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Introduction
  • Proximal tibia metaphyseal fractures are significant for their tendency to develop a late valgus deformity  
    • etiology of valgus deformity is unknown
    • known as Cozen's fracture or phenomenon
  • Epidemiology
    • most common in children 3-6 years of age
  • Mechanism
    • typically low-energy with valgus force across the knee creating incomplete fracture of proximal tibia
    • can also result from torsional injury 
    • classic mechanism is child going down slide in the lap of an adult with leg extended
  • Prognosis
    • valgus deformity resolves spontaneously
Anatomy
  • Osteology 
    • Tibia
      • triangular shaped bone with apex anteriorly that broadens distally 
      • anteromedial boarder is subcutaneous 
    • Blood supply
      • posterior tibial a. provides nutrient and periosteal vessels 
      • nutrient vessels supply inner 2/3 of tibial diaphysis 
 
Classification
  • Classification of pediatric proximal tibia metaphyseal fractures is descriptive. 
    • important radiographic parameters include:
      • Three main fracture patterns: torus, greenstick, and complete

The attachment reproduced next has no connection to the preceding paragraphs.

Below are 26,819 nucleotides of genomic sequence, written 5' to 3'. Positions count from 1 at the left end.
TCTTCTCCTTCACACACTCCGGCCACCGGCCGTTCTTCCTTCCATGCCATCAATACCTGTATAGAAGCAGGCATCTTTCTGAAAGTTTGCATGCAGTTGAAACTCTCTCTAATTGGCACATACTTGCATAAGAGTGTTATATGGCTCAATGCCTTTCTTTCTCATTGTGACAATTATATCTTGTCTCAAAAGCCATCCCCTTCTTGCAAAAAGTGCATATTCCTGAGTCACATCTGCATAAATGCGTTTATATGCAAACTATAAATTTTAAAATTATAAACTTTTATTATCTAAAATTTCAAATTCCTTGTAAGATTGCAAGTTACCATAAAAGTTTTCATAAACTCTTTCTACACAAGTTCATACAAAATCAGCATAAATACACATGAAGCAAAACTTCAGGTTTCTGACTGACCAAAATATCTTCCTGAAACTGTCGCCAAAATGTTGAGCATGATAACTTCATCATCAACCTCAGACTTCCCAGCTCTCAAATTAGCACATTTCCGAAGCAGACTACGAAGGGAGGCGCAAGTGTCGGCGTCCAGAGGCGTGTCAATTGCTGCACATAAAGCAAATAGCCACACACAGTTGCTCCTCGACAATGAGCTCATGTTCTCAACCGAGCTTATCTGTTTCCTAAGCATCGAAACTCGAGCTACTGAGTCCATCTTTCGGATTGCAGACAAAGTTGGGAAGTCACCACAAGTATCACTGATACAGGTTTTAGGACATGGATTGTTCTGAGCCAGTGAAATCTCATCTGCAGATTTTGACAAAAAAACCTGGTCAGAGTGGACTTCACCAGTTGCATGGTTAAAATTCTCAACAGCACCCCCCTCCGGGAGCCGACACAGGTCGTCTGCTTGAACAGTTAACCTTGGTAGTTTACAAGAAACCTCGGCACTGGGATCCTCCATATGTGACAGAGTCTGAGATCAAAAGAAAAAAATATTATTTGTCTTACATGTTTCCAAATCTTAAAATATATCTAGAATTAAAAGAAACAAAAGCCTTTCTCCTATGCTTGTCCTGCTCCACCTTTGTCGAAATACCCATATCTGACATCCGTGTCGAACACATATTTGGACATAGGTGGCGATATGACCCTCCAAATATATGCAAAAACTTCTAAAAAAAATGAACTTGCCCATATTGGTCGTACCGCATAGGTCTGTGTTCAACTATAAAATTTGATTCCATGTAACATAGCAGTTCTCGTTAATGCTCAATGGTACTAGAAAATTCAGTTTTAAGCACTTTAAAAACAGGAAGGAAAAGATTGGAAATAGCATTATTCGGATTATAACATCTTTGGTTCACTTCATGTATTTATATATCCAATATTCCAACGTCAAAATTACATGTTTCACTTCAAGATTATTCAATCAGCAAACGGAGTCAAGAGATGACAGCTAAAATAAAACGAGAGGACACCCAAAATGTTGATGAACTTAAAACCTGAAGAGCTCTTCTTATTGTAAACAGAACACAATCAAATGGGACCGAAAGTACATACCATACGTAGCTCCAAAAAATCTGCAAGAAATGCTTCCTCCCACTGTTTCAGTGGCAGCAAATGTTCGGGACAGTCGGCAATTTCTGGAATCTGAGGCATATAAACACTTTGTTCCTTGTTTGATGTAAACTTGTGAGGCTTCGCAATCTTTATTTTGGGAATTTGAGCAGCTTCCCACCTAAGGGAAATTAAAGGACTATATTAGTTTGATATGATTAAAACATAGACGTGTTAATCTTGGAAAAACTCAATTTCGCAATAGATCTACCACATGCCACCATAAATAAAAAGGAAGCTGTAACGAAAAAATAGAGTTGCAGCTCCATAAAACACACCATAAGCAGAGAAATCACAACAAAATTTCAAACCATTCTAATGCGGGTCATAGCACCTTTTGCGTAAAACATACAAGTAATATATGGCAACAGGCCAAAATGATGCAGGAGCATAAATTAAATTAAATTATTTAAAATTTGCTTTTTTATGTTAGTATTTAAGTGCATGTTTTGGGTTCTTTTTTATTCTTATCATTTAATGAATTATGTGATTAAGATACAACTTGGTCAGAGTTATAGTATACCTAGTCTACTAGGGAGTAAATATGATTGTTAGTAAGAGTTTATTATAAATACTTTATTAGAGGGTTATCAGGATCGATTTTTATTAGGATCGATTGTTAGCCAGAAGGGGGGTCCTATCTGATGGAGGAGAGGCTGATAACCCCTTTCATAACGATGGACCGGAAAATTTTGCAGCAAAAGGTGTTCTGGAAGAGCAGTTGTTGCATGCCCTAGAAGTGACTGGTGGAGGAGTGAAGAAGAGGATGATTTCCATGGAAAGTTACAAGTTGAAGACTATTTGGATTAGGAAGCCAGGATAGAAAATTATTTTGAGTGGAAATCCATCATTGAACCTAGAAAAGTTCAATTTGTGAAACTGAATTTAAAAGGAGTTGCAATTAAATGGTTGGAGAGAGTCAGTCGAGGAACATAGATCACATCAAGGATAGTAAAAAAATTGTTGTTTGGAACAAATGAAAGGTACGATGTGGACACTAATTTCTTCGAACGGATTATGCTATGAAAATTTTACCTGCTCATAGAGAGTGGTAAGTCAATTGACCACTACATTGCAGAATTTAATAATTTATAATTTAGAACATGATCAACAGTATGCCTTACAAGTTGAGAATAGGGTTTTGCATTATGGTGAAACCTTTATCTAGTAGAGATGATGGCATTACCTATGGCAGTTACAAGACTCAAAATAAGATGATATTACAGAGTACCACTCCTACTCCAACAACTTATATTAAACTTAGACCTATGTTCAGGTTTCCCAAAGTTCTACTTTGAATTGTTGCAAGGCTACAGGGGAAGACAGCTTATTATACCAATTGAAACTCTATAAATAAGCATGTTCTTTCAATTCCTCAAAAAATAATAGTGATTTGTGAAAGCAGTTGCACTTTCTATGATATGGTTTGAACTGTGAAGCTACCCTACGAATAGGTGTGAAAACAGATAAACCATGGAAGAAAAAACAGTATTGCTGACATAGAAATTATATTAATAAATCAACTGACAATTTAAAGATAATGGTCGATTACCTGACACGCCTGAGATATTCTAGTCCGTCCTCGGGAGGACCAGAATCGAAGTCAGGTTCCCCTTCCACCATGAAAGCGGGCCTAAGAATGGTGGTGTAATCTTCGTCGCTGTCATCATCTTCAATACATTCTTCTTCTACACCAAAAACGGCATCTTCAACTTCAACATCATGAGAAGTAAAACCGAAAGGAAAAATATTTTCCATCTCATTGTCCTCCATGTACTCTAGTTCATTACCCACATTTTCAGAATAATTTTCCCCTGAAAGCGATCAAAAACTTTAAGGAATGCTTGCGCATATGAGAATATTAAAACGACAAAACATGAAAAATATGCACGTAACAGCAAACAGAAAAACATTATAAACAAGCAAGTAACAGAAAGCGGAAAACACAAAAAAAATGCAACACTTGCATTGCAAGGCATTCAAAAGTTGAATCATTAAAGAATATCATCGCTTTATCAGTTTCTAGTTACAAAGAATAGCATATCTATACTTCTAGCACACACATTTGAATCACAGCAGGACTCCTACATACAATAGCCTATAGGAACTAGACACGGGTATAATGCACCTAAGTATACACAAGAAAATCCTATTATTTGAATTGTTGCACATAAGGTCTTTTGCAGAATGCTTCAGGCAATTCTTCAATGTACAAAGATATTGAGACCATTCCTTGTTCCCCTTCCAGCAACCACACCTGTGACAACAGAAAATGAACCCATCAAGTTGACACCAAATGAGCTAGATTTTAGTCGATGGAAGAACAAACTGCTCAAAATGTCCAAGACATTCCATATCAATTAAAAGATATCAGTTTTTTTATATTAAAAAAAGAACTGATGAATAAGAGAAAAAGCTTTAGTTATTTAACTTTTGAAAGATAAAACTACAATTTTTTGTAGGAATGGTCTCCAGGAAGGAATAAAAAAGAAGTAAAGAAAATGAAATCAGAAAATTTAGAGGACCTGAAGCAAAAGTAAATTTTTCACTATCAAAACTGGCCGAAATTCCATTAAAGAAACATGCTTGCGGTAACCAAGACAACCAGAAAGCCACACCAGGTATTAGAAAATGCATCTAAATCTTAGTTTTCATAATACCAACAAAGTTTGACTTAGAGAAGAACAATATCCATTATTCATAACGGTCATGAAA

• complete versus incomplete fracture
        • majority are incomplete (greenstick)
      • displaced or nondisplaced
      • presence and location of associated fibula fracture
        • presence of fibula fracture suggests higher energy 
Presentation
  • Symptoms
    • pain
    • refusal to bear weight
  • Physical exam
    • Usually minimal soft tissue swelling or deformity 
    • evaluate carefully for compartment syndrome
Imaging
  • Radiographs
    • recommended views
      • AP
      • lateral 
    • findings
      • incomplete vs. complete fracture
      • presence of any angulation, usually valgus
      • presence of proximal fibula fracture, which may indicate a more unstable fracture pattern
Treatment
  • Nonoperative
    • long leg cast in extension with varus mold (aim for slight overcorrection)
      • indications
        • nondisplaced fracture
      • modalities
        • casts are maintained for 6-8 weeks with serial radiographs
        • weight bearing may be allowed after 2-3 weeks.
    • reduction followed by long leg cast in extension with varus mold (aim for slight overcorrection)
      • indications
        • displaced fracture
      • modalities
        • closed reduction and casting
  • Operative
    • open reduction (rare)
      • indications
        • inability to adequately reduce a displaced fracture
        • secondary to soft tissue interposition
      • modalities
        • limited open dissection to remove interposed soft tissue
        • casting in near full extension, with or without supplemental k-wire fixation 
Techniques 
  • Closed reduction
    • Usually performed under conscious sedation 
    • an angulated greenstick fracture is completed 
    • cast placed in near full extension with three point mold
  • Open reduction
    • small medial incision over fracture site